CD Reviews

CD review: Duch/Tilbury/Davies play Cardew

FIrst published in the Guardian on 16 March, 2017

Cardew: Works 1960-70
Duch/Tilbury/Davies (+3DB)

In October 1981, the composer/Maoist activist Cornelius Cardew was chucked out of the House of Commons gallery for shouting, during a speech by Enoch Powell, “this house stinks of racism”. He was killed in a hit-and-run two months later; who knows what mischief he would be making in our alarming times, but his music and its social message feel as pertinent as ever. Pianist John Tilbury worked with him a lot and wrote an astute 1000-page biography — nobody plays Cardew with more wit and empathy. Now Tilbury, harpist Rhodri Davies and bassist Michael Francis Duch have added a second disc to their excellent Cardew album Works 1960-1970 comprising seven exploratory Schooltime Compositions. These pieces from 1967 were designed to rouse feelings of collective action and learning— they’re more about process than product but this recording has both, delivered with abundant imagination and care.

CD review: The Soldier’s Tale with Birtwistle & Benjamin

First published in the Guardian on 16 March, 2017

Stravinsky: The Soldier’s Tale
Royal Academy of Music Soloists/Knussen (Linn)

There’s an American tradition of asking venerable composers to take the speaking roles in Stravinsky’s 1918 Faustian music-theatre fable The Soldier’s Tale. Babbitt and Carter did it as nonagenarians; Copland played Narrator to the Devils of John Cage and Virgil Thomson. The custom is honoured here with Oliver Knussen conducting Harrison Birtwistle as a superbly laconic Soldier — it sounds as though he couldn’t care less when his luck is down; the despondency is glorious — and George Benjamin as a deliciously supercilious Devil. The contrast is bizarre and joyous, perhaps tinged with a darker message akin to Yeats’s The Second Coming. Harriet Walter narrates adeptly; the playing Royal Academy’s Manson Ensemble is taught, fearless, detailed. In typical Knussen programming, the rest of the disc is a web of composers commemorating each other in tender miniatures, including the tributes for Stravinsky by Peter Maxwell Davies and Birtwistle.

CD review: Linda Catlin Smith’s Drifter

First published in the Guardian on 16 March, 2017

Linda Catlin Smith: Drifter
Apartment House/Bozzini Quartet (Another Timbre)

“The experiment is always about whether something will hold,” says Toronto-based composer Linda Catlin Smith, whose music tests how sounds can be longer or shorter, thicker or thinner, higher or lower, more distant or more intimate. The results are poised and thoughtful, never forced or extreme. Often the music is soft but tactile — Catlin Smith lets us sit with the texture of the sounds, like feeling fabric between the fingers. This album of chamber music from the past two decades follows last year’s Dirt Road, also on Another Timbre, and is part of the label’s terrific focus on Canadian composers. It features Montreal’s Bozzini Quartet playing the lilting Gondola, the Turner-inspired Folkstone and the Piano Quintet with Philip Thomas in graceful form; members of the ensemble Apartment House bring lonely beauty to Cantelina for viola and vibraphone and to the lissom title track for piano and guitar.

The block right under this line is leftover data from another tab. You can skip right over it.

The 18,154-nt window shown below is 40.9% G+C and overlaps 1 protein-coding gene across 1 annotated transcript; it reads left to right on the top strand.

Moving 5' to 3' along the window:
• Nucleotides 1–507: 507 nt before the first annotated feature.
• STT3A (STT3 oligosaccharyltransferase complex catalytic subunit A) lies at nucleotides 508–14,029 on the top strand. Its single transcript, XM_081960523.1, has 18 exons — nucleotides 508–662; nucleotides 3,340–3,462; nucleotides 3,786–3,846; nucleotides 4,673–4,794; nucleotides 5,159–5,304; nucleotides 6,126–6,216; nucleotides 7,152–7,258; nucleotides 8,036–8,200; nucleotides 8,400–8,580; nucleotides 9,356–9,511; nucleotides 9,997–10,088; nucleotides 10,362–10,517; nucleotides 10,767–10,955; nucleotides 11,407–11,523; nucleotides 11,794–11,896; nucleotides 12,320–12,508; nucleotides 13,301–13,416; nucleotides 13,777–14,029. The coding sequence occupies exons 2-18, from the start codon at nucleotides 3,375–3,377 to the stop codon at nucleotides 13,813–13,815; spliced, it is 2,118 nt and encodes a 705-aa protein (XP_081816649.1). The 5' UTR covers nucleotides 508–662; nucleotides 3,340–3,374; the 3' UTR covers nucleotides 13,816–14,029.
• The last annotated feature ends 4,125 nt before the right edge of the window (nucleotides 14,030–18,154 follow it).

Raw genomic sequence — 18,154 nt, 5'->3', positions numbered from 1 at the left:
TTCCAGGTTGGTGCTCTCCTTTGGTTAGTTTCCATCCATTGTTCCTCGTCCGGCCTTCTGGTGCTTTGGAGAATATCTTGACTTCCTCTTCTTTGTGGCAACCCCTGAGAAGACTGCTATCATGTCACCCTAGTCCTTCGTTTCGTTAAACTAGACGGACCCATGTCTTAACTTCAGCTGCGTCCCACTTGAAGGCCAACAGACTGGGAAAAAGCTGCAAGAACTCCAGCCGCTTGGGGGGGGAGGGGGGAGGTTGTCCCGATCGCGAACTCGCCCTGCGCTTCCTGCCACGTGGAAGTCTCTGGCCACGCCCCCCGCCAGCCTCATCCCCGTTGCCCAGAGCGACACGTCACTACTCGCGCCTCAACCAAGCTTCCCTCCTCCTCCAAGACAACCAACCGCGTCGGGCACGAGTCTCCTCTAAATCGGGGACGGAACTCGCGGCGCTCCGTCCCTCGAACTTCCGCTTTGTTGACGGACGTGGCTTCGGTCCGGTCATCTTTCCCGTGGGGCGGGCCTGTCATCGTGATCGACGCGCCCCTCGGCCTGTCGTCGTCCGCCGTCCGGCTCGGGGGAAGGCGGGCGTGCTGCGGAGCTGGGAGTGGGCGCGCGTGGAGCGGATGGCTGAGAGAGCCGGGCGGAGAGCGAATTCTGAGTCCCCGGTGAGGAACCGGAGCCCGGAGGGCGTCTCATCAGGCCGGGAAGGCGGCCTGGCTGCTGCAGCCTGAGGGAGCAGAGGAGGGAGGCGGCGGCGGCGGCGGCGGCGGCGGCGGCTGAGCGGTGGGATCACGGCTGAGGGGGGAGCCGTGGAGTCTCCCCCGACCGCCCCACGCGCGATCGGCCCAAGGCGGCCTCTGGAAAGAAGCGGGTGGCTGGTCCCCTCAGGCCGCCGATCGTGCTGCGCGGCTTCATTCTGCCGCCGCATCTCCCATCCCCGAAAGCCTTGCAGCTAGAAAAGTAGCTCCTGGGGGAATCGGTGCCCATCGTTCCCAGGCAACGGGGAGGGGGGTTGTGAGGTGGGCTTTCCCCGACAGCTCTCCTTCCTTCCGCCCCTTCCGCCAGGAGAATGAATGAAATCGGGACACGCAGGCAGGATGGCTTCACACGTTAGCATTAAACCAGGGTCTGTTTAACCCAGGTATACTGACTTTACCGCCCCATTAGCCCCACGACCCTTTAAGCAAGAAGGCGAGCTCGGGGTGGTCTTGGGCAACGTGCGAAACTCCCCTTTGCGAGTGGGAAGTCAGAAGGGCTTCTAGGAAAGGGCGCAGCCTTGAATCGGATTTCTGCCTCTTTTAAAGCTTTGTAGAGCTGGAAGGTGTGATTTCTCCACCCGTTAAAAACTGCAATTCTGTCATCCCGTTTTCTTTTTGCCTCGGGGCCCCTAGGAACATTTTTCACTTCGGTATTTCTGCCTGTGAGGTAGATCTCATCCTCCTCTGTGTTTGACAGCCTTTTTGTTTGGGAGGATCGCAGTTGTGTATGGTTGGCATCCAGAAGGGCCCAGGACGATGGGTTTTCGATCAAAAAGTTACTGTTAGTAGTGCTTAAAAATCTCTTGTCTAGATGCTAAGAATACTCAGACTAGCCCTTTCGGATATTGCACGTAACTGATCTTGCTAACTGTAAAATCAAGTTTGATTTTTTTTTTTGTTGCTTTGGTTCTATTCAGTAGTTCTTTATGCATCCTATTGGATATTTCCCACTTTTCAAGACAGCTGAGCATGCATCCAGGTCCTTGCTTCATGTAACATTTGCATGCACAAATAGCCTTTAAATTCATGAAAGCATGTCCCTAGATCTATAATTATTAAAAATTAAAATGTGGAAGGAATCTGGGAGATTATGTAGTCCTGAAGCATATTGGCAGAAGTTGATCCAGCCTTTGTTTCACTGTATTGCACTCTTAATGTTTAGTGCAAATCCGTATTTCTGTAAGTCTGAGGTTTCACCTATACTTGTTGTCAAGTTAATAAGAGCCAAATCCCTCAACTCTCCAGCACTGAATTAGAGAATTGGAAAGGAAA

CD review: Howell/Beach/Chaminade piano concertos

First published in the Guardian on 2 March, 2017

Howell/Beach/Chaminade: piano concertos
Danny Driver/BBCSSO/Miller

When Amy Beach (1867-1944) was a child in New England, her mother banned her from playing the piano in public until she turned 16. Strict Calvinism didn’t smile on girl prodigies. When she married at 18, her husband allowed her a concert per year, so instead she composed. Her Piano Concerto has the heft and torrent of music that needs to be written and Danny Driver plays it with clarity and steel, absolutely unsentimental but flecked through with empathy. The second movement might have revealed some more delicate orchestral shimmer — it sounds here like a chastely buttoned Ravel — but the sturdy weft Rebecca Miller gets from the BBC Scottish Symphony Orchestra generally suits Beach’s broad-stitch writing. This release (volume 70 of Hyperion’s whopping Romantic Piano Concerto series) is timed for International Women’s Day and also includes Dorothy Howell’s D Minor Concerto, a gracious throwback written in 1923, and the Concertstuck by Cecile Chaminade. Ambroise Thomas liked her music: “this is not a woman who composes,” he declared, “but a composer who is a woman.”

CD review: Buxton Orr songs

First published in the Guardian on 2 March, 2017

Buxton Orr: Songs
Spence/Burnside/Edinburgh Quartet (Delphian)

The influence of Buxton Orr, born in Glasgow in 1924, lives on mainly via generations of students — he taught composition theory by making his pupils improvise and founded the Guildhall New Music Ensemble in 1975. But what of his own music? He was a diligent, tuneful, unobtrusively original composer. He’s worth hearing. Nicky Spence is the first singer to record a full disc of his songs and it’s a revelation. Imagine a gentler, quirkier Britten with dabblings in 12-tone technique and old Scots poems set to generous vocal lines and off-piste instrumentation (duo for tenor and double bass?). It helps that these performances are so good. Pianist Iain Burnside and his colleagues bring out all the care and wit in the instrumental writing: swaggering clarinet lines (Jordan Black) and limpid strings (members of the Edinburgh Quartet) in the song cycle Canzona; boisterous conviction from bassist Nikita Naumov in the caustic Ten Types of Hospital Visitor. Spence himself sounds terrific throughout — nimble, direct, deftly playful and expressive with the text.